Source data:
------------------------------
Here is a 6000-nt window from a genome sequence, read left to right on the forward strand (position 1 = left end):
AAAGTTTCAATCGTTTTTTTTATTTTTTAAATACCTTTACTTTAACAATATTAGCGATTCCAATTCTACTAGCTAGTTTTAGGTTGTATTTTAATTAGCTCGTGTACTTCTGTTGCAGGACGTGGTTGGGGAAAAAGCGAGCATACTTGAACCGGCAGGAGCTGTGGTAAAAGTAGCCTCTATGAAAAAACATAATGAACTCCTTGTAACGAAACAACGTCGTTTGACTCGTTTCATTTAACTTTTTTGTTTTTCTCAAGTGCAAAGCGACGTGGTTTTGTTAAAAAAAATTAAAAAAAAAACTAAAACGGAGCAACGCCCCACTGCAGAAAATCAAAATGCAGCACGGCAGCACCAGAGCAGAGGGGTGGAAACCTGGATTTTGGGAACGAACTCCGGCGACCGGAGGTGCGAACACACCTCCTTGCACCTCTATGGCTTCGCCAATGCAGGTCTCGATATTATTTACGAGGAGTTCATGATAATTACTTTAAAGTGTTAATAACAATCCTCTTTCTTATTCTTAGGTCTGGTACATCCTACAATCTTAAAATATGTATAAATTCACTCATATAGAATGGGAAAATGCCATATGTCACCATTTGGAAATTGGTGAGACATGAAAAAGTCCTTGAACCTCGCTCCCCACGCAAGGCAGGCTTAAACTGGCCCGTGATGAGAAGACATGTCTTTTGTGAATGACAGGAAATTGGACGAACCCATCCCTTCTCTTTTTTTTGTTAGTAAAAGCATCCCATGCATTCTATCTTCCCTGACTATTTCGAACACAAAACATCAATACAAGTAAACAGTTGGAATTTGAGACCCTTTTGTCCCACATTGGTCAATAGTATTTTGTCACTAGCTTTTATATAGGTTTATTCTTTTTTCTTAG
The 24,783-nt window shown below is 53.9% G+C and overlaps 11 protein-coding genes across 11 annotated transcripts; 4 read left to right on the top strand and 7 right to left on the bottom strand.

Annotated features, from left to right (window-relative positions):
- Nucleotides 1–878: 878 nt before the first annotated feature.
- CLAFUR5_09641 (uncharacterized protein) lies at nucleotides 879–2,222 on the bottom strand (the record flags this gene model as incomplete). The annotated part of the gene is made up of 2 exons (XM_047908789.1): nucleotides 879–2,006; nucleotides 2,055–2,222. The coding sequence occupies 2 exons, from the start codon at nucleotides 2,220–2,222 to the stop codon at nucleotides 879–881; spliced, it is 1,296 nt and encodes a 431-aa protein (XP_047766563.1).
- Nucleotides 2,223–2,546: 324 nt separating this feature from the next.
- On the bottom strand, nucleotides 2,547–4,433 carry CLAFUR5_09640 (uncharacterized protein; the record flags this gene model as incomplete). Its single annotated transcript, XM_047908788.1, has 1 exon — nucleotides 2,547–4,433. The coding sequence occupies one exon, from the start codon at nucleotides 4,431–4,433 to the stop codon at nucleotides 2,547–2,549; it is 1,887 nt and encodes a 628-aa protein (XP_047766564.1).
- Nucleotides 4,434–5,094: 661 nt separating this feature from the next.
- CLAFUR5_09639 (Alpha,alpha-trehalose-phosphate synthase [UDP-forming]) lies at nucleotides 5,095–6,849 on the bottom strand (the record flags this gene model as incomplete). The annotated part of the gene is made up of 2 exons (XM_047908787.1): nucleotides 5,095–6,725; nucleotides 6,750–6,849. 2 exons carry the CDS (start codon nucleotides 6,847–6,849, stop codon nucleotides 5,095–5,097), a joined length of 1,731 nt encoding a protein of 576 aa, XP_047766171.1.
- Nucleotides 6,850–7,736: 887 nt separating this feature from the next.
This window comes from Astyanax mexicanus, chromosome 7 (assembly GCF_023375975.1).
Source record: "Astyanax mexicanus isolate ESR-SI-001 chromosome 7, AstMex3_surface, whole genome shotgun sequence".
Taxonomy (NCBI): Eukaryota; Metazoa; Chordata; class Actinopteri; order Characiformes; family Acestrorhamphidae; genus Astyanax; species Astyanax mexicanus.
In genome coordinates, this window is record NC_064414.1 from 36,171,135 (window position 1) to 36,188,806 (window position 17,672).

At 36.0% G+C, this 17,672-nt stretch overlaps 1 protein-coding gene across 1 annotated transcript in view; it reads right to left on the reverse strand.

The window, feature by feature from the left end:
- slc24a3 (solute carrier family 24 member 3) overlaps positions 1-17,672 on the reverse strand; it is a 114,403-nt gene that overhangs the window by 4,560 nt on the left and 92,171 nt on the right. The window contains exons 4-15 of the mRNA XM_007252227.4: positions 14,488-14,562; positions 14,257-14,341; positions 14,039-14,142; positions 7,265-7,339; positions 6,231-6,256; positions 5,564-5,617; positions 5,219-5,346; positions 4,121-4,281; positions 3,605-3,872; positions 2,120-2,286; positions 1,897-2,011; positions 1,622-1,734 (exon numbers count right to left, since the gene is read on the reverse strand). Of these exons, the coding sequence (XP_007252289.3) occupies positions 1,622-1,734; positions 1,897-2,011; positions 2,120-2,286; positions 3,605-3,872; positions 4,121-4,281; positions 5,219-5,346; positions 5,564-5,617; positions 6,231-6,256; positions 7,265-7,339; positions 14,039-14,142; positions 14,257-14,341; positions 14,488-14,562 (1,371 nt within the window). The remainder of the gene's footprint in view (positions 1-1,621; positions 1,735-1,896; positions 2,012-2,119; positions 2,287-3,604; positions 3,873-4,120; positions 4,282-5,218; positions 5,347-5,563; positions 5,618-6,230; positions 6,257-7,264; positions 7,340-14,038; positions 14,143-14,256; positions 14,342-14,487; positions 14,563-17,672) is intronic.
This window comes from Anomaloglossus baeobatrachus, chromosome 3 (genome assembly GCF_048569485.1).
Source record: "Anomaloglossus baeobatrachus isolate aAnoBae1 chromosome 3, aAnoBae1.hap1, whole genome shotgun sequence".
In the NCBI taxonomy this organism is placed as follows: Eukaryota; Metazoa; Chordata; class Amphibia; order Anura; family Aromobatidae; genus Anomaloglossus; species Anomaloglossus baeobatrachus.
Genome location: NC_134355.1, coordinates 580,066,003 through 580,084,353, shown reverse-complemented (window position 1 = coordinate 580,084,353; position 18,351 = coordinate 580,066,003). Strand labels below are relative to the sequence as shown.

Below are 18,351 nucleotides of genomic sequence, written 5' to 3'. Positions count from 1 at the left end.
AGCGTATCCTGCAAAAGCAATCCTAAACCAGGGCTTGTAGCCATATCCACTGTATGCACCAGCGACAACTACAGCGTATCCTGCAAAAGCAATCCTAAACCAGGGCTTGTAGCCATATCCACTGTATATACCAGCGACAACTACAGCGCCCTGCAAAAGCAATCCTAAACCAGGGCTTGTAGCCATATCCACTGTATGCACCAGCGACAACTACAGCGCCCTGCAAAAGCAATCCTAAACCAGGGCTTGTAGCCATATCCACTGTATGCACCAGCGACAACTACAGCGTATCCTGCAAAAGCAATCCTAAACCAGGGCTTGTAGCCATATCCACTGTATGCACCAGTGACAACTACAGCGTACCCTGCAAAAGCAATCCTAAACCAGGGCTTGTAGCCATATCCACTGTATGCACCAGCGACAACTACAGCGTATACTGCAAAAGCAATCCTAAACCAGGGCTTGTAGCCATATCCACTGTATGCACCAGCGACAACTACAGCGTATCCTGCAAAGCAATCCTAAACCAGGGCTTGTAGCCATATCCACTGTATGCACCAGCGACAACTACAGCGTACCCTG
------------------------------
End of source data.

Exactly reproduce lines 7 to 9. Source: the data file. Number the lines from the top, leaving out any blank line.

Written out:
- Nucleotides 2,223–2,546: 324 nt separating this feature from the next.
- On the bottom strand, nucleotides 2,547–4,433 carry CLAFUR5_09640 (uncharacterized protein; the record flags this gene model as incomplete). Its single annotated transcript, XM_047908788.1, has 1 exon — nucleotides 2,547–4,433. The coding sequence occupies one exon, from the start codon at nucleotides 4,431–4,433 to the stop codon at nucleotides 2,547–2,549; it is 1,887 nt and encodes a 628-aa protein (XP_047766564.1).
- Nucleotides 4,434–5,094: 661 nt separating this feature from the next.